Shelley Morrison, Rosario the Maid on 'Will & Grace,' Dies at 83

Shelley Morrison - Getty - H 2019
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Years earlier, she starred opposite Sally Field on 'The Flying Nun' and played a Native American on 'Loredo.'

Shelley Morrison, who played the cranky El Salvadoran maid Rosario Salazar on Will & Grace, died Sunday. She was 83.

Morrison died at Cedars-Sinai Medical Center in Los Angeles from heart failure after a brief illness, publicist Lori DeWaal told the Associated Press.

Morrison also portrayed the earnest Puerto Rican Sister Sixto, who drew laughs for her attempts to grasp the English language, on three seasons of the 1967-70 ABC comedy The Flying Nun, starring Sally Field.

Originally signed for just one episode of Will & Grace — the NBC comedy's first-season finale — Morrison stuck around for 67 more installments and remained with the show until its conclusion in May 2006.

Her Rosario never suffered fools and had many memorable sparring sessions with her spoiled socialite employer, Karen Walker (Megan Mullally), and in one story arc, she married Jack McFarland (Sean Hayes) to avoid being deported.

"Rosario gave me this wonderful opportunity to just be spontaneous and out there," she said in a 2014 interview. "You just didn't know if she was going to love you or hate you or put you down or hug you. People responded to that."

Will & Grace co-creator Max Mutchnick said in August 2017 that Morrison was asked to come back for the series' return in 2017 but had declined, telling him that she had retired. The reboot dedicated an episode to the character in 2017.

Eric McCormack, who plays Will on the sitcom, recalled Morrison on Twitter as a "beautiful soul" and wonderful actor. "Her work as Rosario, season after season, was as nuanced and real as it was hysterical," he wrote.

Co-star Debra Messing also tweeted: "Oh, Shelley … what a loss. Our dear Rosario has passed on. Shelley had a career that spanned decades, but she will always be our dear Rosie."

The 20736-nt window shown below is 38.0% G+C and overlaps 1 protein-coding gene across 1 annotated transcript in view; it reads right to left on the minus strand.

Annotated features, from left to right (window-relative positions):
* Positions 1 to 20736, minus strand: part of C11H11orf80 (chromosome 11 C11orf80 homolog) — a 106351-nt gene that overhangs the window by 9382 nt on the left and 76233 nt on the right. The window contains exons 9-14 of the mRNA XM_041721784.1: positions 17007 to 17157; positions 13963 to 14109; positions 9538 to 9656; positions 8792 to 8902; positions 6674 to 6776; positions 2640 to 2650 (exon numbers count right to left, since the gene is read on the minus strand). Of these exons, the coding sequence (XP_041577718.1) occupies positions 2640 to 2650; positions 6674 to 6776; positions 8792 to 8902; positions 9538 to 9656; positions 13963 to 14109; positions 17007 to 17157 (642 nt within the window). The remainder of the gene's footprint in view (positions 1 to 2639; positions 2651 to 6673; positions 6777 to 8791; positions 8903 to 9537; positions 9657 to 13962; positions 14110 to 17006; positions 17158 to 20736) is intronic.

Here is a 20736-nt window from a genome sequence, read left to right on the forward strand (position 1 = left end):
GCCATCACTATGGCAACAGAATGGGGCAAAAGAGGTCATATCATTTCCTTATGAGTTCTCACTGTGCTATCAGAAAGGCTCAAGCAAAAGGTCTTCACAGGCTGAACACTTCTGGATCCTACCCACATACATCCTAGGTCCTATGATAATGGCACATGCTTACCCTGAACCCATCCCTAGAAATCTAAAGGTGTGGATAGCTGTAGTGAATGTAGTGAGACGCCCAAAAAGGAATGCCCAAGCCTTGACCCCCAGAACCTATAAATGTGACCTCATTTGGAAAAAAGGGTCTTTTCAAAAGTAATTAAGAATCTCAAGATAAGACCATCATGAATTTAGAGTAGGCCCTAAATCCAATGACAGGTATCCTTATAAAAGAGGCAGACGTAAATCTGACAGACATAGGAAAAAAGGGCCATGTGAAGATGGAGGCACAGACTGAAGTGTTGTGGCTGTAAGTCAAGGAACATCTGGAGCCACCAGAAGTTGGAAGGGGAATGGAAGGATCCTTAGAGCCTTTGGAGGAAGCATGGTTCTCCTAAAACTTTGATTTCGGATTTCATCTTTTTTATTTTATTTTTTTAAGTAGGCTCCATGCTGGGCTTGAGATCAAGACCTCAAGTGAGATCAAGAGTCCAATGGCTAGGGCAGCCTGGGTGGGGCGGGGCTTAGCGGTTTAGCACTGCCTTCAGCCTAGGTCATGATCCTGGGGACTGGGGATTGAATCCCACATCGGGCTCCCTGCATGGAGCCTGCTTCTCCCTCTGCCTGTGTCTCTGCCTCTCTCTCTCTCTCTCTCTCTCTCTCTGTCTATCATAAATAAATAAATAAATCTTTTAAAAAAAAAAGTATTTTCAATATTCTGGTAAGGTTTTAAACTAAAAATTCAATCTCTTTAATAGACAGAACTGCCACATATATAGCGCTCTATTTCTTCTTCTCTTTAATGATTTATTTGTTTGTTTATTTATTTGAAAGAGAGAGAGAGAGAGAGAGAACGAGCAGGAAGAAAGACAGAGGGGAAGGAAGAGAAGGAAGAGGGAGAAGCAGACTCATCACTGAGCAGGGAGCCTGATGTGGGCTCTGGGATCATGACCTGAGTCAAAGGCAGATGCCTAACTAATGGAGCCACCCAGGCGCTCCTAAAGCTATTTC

Megan Mullally, who was Morrison's most frequent scene partner, took to Twitter to share a picture of her late co-star. "Just got a bulletin on my phone that Shelley Morrison has passed," she wrote. "My heart is heavy. Putting Shelley, her beloved husband Walter & their children in the light. Thank you for your friendship & partnership, Shell. You accomplished wonderful things in this world. You will be missed."

Sean Hayes added in his own tribute on Instagram, "She was absolutely hilarious and had the biggest heart. She was a part of our Will and Grace family and will be greatly missed."

She was born Rachel Mitrani on Oct. 26, 1936, in the South Bronx. Her parents were Spanish Jews — her first language was Spanish — and her father was a clothing manufacturer.

After the family moved west in 1946, she studied acting at Los Angeles City College, where her classmates included James Coburn and Robert Vaughn, and appeared on stage in Tennessee Williams' Orpheus Descending and Sweet Bird of Youth.

Morrison — she changed her name in the mid-'50s so she wouldn't be limited to ethnic roles — made her onscreen debut in 1961 on the ABC series Adventures in Paradise, then appeared on such shows as Dr. Kildare, The Farmer's Daughter, The Fugitive and My Favorite Martian.

She played a housekeeper in the low-budget Castle of Evil (1966), the wily Linda Little Trees on Laredo, an NBC Western, and a work friend of Stella Stevens' in How to Save a Marriage and Ruin Your Life (1968).

Her film résumé also included Divorce American Style (1967), Funny Girl (1969), Mackenna's Gold (1969), Blume in Love (1973), Rabbit Test (1978), Max Dugan Returns (1983), Troop Beverly Hills (1989), Fools Rush In (1997) and Shark Tale (2004).

More recently, Morrison had voice roles on the Disney Channel animated series Handy Manny (as Mrs. Portello) and in the 2012 film Foodfight!

Survivors include her husband, writer-director Walter Dominguez (Weaving the Past: Journey of Discovery), whom she married in 1973. They followed the Native American traditions of the Lakota Sioux and lived for decades in the same L.A. apartment building that she and her parents moved into (and then owned) when she was a child.